The Monetary Authority of Singapore (MAS) launched a consultation on the standards for market risk capital and the associated reporting requirements for banks incorporated in Singapore. The comment period for this consultation ends on October 13, 2021. The draft standards are a part of the MAS Notice 637 on risk-based capital adequacy requirements for banks incorporated in Singapore. Also published were the proposed reporting schedules and transitional arrangements associated with the draft standards. Earlier, in May 2019, MAS had launched a consultation with respect to the market risk capital requirements and it has now also published its response to the feedback received on that consultation.
The amendments proposed in the current consultation consider the feedback received on the May 2019 consultation as well as the MAS response to feedback on the May 2019 proposals on market risk capital requirements. The May 2019 consultation had proposed revisions to implement the final Basel III reforms published by Basel Committee on Banking Supervision (BCBS), covering the minimum capital requirements for market risk (published in January 2019) and the revised standards for credit risk, credit valuation adjustment, operational risk, output floor, and the leverage ratio (published in December 2017). In its response to the feedback received on the May 2019 consultation, MAS has agreed to permit banks that maintain small and simple market risk portfolios to use the Simplified Standardized Approach for Market Risk, also known as SSA(MR), for calculating market risk capital requirements, subject to approval by MAS. To assess whether a bank’s market risk portfolio is small as part of the determination of whether to grant approval to a bank to use the SSA(MR), MAS will consider the size of a bank’s risk-weighted assets (RWA) for market risk, in absolute terms and as a proportion of the bank’s total RWA. MAS will generally consider a bank’s market risk portfolio to be small if its RWA for market risk (excluding CVA RWA) using the SSA(MR) is SGD 200 million or less, or is 2% or less of the bank’s total RWA.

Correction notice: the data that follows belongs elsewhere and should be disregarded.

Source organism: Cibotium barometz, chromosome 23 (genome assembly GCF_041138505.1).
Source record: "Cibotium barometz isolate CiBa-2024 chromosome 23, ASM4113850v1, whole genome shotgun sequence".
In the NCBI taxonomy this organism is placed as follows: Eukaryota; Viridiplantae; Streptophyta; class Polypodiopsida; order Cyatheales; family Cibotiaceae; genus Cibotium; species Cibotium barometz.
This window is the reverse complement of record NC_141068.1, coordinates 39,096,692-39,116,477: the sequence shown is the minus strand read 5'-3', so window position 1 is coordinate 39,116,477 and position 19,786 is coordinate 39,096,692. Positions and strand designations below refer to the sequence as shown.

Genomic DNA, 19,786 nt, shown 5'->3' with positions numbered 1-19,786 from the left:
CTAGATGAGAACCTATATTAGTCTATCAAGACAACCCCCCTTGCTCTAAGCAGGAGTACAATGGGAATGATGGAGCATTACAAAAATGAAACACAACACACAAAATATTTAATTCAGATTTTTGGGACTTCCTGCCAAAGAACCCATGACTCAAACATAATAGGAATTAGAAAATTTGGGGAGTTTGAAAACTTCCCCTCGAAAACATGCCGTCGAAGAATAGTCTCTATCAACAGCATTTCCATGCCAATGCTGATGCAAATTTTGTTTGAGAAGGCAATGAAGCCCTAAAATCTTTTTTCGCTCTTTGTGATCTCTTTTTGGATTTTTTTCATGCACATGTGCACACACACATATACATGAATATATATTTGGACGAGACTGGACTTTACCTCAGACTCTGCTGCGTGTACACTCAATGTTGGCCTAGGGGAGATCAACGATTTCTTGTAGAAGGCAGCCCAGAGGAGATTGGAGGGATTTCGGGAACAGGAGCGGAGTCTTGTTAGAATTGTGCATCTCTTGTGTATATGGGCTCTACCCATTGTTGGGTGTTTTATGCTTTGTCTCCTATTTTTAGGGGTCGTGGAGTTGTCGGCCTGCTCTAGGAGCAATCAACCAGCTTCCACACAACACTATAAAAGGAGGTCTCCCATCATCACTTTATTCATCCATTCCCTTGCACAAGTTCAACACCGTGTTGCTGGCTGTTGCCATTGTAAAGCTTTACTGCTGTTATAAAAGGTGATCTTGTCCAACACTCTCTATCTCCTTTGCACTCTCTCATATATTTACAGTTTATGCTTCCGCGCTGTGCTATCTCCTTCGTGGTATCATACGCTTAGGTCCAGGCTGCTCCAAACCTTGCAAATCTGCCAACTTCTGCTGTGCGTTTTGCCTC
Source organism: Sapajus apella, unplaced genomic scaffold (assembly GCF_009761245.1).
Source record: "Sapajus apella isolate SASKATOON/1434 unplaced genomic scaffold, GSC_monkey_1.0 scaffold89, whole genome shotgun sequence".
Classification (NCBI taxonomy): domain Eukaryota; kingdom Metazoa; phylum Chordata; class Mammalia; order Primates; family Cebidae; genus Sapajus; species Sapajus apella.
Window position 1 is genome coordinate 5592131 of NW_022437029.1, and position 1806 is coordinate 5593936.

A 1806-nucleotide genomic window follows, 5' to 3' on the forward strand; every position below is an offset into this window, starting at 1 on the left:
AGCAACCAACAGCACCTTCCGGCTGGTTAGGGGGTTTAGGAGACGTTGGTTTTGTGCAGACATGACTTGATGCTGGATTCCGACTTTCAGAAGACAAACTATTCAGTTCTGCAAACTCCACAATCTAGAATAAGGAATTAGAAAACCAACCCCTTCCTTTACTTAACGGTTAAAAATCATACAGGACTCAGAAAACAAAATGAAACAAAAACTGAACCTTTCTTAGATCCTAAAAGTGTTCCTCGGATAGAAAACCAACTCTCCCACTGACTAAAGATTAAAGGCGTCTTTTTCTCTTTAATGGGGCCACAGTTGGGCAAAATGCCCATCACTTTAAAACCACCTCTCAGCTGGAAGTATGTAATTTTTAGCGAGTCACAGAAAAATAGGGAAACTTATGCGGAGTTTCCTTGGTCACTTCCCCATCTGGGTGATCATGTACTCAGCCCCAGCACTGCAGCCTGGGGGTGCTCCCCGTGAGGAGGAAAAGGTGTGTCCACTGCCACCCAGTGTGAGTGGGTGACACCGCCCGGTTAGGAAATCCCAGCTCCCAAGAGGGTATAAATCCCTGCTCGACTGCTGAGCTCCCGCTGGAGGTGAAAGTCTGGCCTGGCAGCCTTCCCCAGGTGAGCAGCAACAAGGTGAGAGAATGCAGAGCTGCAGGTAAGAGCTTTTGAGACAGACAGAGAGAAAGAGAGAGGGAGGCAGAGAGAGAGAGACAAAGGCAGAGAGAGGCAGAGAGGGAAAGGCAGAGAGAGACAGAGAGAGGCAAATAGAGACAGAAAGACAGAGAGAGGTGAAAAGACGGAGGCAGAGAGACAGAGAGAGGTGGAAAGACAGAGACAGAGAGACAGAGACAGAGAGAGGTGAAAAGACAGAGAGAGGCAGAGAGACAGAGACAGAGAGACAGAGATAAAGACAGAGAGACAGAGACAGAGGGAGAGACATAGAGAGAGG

The current consultation on market risk capital requirements sets out, in Annex B, the draft MAS Notice 637 provisions for the market risk capital and capital reporting requirements. MAS is seeking comments on the draft provisions for market risk capital requirements in Part II (Definitions), Part V (Output Floor), Part VI (Definition of Capital), Part VIII (Market Risk), and Part XII (Reporting Schedules) of the MAS Notice 637. In short, MAS has proposed draft provisions related to the following:
- Transitional arrangements for market risk capital requirements
- Requirements and illustrative examples for the calculation of market risk capital requirements under the standardized approach to market risk
- Requirements for the calculation of market risk capital requirements under the internal models approach
- Requirements for the calculation of credit valuation adjustment (CVA) capital requirements